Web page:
The C-1 electric car is an inventive vehicle, built by a company with an inventive marketing strategy and an inventive way of accepting payments.

Lit Motors, a San Francisco-based company that's building the C-1 car, finds it vital to accept payments on Facebook because "we get much more traffic on our Facebook page every day than on our actual website," says Ryan James, Lit Motors' chief marketing offer.

"If people are going to be on Facebook that's where we need to be to do business," he says. To this end, Lit Motors works with Ribbon, a San Francisco-based alternative-payments startup.

Ribbon provides a shortened URL that clients can share in through email, websites and social networks. The company compares its service to bit.ly, the popular service that shortens Web addresses for sharing on social media.

Ribbon is "bit.ly with payments," says Ribbon co-founder Hany Rashwan.

"It's a very simple premise: keep buyers where they are to make payments," says Rashwan. When consumers click the shortened Ribbon link, they are taken to a checkout page. Ribbon also offers "in-stream" payments on Facebook, allowing users to make payments without leaving their Facebook timeline.

"If you see a link on a news page or even a fan page, you can just click on it," Rashwan says. "You put in your credit card number and you pay. The buyers never leave Facebook and we are taking a payment."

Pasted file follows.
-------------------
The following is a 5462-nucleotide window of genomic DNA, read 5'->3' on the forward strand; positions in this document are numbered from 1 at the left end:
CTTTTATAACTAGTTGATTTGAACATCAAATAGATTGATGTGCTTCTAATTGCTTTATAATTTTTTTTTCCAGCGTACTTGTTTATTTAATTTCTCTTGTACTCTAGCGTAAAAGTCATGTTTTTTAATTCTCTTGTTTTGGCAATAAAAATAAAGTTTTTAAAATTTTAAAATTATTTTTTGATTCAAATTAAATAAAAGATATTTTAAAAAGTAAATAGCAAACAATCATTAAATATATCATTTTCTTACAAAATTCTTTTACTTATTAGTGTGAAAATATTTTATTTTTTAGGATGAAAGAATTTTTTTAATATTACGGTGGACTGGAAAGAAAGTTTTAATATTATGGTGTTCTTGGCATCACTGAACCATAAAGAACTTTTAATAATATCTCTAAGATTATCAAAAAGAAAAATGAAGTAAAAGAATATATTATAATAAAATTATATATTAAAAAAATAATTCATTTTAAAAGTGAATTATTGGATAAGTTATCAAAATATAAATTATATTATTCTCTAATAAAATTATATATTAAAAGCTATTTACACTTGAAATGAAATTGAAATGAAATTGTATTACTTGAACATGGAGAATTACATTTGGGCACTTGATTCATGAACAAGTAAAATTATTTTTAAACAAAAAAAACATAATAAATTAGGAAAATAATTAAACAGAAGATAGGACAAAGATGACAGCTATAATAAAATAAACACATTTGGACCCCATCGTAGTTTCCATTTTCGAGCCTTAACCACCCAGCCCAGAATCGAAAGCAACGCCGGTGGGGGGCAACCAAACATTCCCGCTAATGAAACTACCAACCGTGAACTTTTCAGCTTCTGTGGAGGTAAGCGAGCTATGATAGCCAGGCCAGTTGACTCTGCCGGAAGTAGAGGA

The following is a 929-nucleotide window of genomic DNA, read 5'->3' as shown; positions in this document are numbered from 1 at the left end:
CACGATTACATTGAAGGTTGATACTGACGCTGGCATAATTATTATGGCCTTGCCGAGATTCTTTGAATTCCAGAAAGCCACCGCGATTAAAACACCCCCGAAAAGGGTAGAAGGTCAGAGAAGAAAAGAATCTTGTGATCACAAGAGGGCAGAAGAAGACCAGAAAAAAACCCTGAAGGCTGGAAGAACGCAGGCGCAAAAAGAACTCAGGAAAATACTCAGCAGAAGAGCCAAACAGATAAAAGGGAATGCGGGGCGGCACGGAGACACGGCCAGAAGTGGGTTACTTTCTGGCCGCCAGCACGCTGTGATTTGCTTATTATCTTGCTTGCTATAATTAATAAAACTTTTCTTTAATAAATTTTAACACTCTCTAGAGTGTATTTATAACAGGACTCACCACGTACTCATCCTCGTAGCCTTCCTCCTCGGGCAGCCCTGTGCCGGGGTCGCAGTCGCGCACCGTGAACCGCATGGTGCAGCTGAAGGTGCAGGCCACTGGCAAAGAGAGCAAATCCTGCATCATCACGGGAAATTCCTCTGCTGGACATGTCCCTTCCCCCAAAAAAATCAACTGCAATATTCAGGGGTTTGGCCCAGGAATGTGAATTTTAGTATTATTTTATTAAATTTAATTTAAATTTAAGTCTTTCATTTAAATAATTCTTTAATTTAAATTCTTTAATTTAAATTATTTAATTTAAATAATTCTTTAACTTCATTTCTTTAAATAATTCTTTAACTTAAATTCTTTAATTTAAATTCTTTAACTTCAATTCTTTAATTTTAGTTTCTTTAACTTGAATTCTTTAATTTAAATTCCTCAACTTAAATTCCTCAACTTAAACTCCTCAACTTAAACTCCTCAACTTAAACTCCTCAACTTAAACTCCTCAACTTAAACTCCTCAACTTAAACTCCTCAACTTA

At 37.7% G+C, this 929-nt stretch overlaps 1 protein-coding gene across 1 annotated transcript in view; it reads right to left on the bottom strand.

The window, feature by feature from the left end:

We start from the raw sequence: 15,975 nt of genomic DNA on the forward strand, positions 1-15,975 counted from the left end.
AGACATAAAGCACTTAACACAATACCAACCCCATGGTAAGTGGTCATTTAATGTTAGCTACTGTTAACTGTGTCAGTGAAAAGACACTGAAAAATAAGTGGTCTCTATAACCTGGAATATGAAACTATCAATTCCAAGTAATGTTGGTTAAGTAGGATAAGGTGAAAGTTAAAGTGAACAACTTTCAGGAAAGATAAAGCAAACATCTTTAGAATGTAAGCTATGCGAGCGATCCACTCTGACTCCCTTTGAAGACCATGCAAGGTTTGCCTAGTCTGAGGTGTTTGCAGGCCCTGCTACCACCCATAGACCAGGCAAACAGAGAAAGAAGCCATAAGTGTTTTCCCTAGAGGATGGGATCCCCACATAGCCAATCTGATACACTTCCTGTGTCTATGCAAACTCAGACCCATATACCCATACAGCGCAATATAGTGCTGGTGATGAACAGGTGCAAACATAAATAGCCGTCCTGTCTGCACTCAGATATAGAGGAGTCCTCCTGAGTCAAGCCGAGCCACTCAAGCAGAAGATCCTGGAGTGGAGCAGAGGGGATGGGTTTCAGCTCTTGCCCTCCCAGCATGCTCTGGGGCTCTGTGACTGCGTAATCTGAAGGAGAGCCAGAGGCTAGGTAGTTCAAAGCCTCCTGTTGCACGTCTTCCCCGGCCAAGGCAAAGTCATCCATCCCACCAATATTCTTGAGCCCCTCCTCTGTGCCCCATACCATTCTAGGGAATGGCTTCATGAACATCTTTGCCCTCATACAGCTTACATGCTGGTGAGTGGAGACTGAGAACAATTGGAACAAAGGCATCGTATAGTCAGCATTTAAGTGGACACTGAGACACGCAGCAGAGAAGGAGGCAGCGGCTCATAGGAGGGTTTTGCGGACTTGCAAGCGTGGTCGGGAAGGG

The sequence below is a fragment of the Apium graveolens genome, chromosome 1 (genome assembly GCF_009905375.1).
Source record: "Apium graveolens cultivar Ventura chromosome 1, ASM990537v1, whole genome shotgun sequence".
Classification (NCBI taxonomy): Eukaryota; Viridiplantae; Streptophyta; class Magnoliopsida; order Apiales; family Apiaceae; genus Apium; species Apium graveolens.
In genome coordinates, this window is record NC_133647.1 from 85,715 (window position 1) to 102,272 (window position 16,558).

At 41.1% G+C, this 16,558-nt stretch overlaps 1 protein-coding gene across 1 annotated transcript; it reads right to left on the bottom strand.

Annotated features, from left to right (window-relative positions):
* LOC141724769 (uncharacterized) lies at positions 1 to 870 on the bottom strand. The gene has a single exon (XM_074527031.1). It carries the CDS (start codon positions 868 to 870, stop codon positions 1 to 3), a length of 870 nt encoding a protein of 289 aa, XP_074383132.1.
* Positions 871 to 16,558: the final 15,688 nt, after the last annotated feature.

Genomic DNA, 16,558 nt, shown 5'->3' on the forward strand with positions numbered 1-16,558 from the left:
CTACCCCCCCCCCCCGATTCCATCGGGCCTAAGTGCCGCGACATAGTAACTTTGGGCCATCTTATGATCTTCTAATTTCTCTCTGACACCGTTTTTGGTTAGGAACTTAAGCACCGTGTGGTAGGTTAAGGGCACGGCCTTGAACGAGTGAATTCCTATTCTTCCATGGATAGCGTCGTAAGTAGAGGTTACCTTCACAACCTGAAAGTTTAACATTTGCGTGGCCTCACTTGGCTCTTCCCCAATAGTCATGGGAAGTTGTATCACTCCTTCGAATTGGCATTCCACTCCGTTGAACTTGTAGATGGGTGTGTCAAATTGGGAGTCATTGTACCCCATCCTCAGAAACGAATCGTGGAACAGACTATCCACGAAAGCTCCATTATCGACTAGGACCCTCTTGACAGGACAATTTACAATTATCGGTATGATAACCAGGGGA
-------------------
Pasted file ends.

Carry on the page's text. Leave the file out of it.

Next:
Ribbon also recently integrated with YouTube. Companies can include Ribbon URLs directly in YouTube videos through the Merchant Annotations function. Ribbon charges 2.9% plus 30 cents per transaction.

Lit Motors is building the C-1, an egg-shaped two-wheeled electric car that will have a top speed of 100 MPH and a range of 200 miles per charge. It uses two gyroscopes to keep the vehicle upright when stopped, and a kickstand that’s used when the car is parked. The car can seat one adult and a grocery bag—the equivalent of what you can take on a plane without checking baggage.

But even if the company is overflowing with engineering expertise, it needs to rely on others for payments expertise.

 "[Lit Motors] is a small company, there's only about eight people on our team," James says. "I'm the closest thing we have to a payment tech person and I'm not a payment tech person."

Lit Motors markets extensively on social networks and the Web — its sites display drawings of designs, pictures of the prototype being built by engineers and photos of staff inside the car. "We use Ribbon to take payments for T-shirts with the design and other stuff we sell on the sites," James says.

Companies like Ribbon, Stripe, Dwolla and MoonClerk step in and manage the payments needs for startups. Social networking is also gaining steam as a payments venue. Other companies that tie social media to payments include Chirpify and American Express.

At Ribbon, "the revenue model is a little north of Square (Square charges 2.75% per swipe, according to its website) and a little north of some of the other social enabled payments companies. But it's not onerous and it's transparent so there is some benefit there," says Andy Schmidt, a research director at CEB TowerGroup. 

Ribbon has encountered some trouble with its model. Twitter halted Ribbon's in-stream payments option a few hours after Ribbon’s in-stream payments service on Twitter launched this month. Ribbon is discussing options with Twitter, Rashwan says, and users can click on Ribbon links in Twitter messages to go to Ribbon's checkout page. Users can also initiate in-stream payments from Twitter's iPhone app, Rashwan says.

Twitter, which also recently shut down a payments program Flattr because of advertising violations, would not comment on either company.

"[Ribbon] needs to work on their partnership angle," Schmidt says.

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